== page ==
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J&J says COVID-19 vaccine could be ready in early 2021

Also receives US federal backing to increase manufacturing for the shot

Coronavirus vaccine

Johnson and Johnson has joined the ranks of groups developing vaccines for the new coronavirus, saying it will start clinical trials of its lead candidate in September.

Batches of the vaccine could be approved for emergency use as early as the start of 2021, if efficacy data is available by the end of the year, says the drugmaker.

It has also received US federal backing to ramp up manufacturing for the shot, including new capacity in the US and expanded production overseas, with the aim of making a billion doses available worldwide on a non-profit basis.

J&J and the US government’s Biomedical Advanced Research and Development Authority (BARDA) have collectively committed $1bn to the vaccine project, which will be spent on R&D and clinical testing of the vaccine, with additional funding also earmarked for coronavirus antiviral drug development.

“The world is facing an urgent public health crisis and we are committed to doing our part to make a COVID-19 vaccine available and affordable globally as quickly as possible,” said J&J’s chief executive Alex Gorsky.

The vaccine – which has two back-ups – is based on constructs developed after scientists in China released the genetic sequence of the COVID-19 virus in January. Shares in J&J leaped 8% yesterday after the announcement.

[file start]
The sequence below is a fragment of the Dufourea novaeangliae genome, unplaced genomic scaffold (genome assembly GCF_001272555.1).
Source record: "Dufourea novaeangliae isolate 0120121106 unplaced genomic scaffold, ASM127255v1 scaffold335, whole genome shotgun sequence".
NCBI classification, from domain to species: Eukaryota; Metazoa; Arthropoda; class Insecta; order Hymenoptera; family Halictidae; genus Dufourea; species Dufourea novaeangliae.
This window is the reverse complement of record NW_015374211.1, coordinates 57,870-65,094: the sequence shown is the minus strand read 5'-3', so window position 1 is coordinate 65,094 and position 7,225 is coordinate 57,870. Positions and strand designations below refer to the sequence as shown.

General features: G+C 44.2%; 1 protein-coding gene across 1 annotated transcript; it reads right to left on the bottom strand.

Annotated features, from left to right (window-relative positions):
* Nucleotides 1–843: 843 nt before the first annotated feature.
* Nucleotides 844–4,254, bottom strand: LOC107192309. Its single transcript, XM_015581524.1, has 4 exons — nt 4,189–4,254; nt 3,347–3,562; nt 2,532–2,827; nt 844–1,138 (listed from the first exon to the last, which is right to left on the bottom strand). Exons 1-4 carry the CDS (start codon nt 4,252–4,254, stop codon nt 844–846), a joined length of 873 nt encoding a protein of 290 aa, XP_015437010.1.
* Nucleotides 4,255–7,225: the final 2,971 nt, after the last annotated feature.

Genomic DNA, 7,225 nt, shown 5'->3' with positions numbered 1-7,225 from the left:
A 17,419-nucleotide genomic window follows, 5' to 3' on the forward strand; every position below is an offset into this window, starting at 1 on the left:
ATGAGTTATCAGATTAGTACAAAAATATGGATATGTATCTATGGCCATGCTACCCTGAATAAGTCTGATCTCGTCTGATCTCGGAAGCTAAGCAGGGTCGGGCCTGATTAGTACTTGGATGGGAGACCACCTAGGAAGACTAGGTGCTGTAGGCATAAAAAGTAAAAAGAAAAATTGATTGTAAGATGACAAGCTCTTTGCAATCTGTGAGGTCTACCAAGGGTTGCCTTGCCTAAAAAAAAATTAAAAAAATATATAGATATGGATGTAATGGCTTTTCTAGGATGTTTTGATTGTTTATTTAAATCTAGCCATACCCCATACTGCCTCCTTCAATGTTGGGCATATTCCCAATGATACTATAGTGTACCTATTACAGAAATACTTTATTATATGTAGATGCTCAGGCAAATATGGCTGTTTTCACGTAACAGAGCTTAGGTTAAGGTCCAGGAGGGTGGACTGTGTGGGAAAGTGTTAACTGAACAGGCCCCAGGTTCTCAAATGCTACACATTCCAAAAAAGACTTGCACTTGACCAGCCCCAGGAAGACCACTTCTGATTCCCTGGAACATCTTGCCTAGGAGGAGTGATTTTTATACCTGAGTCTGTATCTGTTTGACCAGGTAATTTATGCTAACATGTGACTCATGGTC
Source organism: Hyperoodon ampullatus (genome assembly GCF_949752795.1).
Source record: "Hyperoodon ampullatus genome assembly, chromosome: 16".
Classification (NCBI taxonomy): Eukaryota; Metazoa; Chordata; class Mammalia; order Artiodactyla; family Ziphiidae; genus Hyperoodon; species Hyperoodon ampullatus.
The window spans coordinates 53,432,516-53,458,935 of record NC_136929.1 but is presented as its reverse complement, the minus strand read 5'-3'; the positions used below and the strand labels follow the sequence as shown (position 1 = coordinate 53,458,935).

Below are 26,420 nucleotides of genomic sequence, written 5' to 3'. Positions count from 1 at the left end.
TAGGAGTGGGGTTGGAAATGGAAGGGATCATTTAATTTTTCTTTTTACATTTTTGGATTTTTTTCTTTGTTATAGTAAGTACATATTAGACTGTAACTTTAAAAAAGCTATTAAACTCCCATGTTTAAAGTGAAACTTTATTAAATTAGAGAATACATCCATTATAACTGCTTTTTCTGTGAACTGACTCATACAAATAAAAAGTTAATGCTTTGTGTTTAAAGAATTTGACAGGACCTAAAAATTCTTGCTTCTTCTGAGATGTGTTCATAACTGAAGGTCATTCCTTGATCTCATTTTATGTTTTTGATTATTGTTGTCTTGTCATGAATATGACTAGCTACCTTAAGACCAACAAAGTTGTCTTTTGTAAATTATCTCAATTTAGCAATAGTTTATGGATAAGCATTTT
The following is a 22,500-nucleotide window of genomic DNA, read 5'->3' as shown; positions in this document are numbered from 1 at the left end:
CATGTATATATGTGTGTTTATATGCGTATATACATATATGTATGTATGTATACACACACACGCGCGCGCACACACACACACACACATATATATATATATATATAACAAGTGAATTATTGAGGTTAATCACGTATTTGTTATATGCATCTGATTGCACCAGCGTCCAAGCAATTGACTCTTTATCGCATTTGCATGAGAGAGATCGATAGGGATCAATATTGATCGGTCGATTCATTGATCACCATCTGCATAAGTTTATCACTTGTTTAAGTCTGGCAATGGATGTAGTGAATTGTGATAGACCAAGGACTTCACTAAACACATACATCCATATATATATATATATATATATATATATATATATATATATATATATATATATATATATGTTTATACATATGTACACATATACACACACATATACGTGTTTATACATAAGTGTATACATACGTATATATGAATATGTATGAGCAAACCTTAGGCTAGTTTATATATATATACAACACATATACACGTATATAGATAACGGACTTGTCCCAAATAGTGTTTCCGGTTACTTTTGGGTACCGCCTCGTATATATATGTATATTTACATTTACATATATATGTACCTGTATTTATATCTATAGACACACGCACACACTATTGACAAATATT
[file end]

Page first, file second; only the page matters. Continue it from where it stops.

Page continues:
The candidate has been created using J&J’s well-established AdVac adenovirus gene carrier technology and PER.C6 manufacturing platform, which have already been deployed to make vaccines for Ebola, Zika, HIV and respiratory syncytial virus (RSV) candidates.

During the Ebola virus epidemic in West Africa, J&J’s Janssen unit used the platforms to produce more than two million vaccine courses in less than one year.

J&J joins companies including Sanofi, GlaxoSmithKline, Pfizer and others in preparing for trials of COVID-19 vaccines, but at the moment US biotech Moderna is out in front, having dosed its first patients with its mRNA-based shot earlier this month.

Meanwhile, academic groups are also advancing candidates, including research teams in China and Oxford University.

New point-of-care diagnostic approved

There has also been encouraging news from another US corporation – Abbott – which is launching a rapid test for COVID-19 next week that uses a portable instrument the size of a toaster and can be deployed quickly in the field.

The company says the ID NOW test gives a positive result in five minutes and a negative result in 13, and now has emergency use authorisation in the US. It is ramping up production and expects to be able to make 50,000 tests a day.

The kit sits alongside Abbott’s lab-based COVID-19 diagnostic, and across the two platforms the company thinks it could supply about 5 million tests a month.

Article by
Phil Taylor

31st March 2020

From: Research

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